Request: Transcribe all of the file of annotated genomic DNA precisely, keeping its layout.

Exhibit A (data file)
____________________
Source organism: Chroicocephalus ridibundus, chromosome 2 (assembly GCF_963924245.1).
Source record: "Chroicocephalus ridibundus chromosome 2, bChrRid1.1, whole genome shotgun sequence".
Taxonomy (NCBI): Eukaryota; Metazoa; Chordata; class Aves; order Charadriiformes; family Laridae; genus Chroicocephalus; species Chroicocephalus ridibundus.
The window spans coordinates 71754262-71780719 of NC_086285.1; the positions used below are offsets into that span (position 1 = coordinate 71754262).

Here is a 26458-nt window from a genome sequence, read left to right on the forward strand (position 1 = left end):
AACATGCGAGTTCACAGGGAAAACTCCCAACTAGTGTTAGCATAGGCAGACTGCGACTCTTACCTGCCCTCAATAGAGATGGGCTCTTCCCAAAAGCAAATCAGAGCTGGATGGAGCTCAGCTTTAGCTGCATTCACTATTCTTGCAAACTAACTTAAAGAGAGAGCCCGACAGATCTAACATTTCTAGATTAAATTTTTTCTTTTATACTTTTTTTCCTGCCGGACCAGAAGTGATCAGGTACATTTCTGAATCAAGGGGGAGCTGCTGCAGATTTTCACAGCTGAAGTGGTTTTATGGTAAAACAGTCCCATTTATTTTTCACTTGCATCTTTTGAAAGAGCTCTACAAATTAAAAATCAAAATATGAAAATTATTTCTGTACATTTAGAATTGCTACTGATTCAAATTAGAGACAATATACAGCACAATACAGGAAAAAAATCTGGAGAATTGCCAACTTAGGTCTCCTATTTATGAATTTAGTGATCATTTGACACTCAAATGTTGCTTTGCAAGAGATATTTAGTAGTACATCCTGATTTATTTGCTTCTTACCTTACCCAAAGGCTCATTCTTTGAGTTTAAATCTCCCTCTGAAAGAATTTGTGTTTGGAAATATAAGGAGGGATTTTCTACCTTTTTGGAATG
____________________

Source organism: Chroicocephalus ridibundus, chromosome 2 (assembly GCF_963924245.1).
Source record: "Chroicocephalus ridibundus chromosome 2, bChrRid1.1, whole genome shotgun sequence".
Taxonomy (NCBI): Eukaryota; Metazoa; Chordata; class Aves; order Charadriiformes; family Laridae; genus Chroicocephalus; species Chroicocephalus ridibundus.
The window spans coordinates 71754262-71780719 of NC_086285.1; the positions used below are offsets into that span (position 1 = coordinate 71754262).

Here is a 26458-nt window from a genome sequence, read left to right on the forward strand (position 1 = left end):
AACATGCGAGTTCACAGGGAAAACTCCCAACTAGTGTTAGCATAGGCAGACTGCGACTCTTACCTGCCCTCAATAGAGATGGGCTCTTCCCAAAAGCAAATCAGAGCTGGATGGAGCTCAGCTTTAGCTGCATTCACTATTCTTGCAAACTAACTTAAAGAGAGAGCCCGACAGATCTAACATTTCTAGATTAAATTTTTTCTTTTATACTTTTTTTCCTGCCGGACCAGAAGTGATCAGGTACATTTCTGAATCAAGGGGGAGCTGCTGCAGATTTTCACAGCTGAAGTGGTTTTATGGTAAAACAGTCCCATTTATTTTTCACTTGCATCTTTTGAAAGAGCTCTACAAATTAAAAATCAAAATATGAAAATTATTTCTGTACATTTAGAATTGCTACTGATTCAAATTAGAGACAATATACAGCACAATACAGGAAAAAAATCTGGAGAATTGCCAACTTAGGTCTCCTATTTATGAATTTAGTGATCATTTGACACTCAAATGTTGCTTTGCAAGAGATATTTAGTAGTACATCCTGATTTATTTGCTTCTTACCTTACCCAAAGGCTCATTCTTTGAGTTTAAATCTCCCTCTGAAAGAATTTGTGTTTGGAAATATAAGGAGGGATTTTCTACCTTTTTGGAATG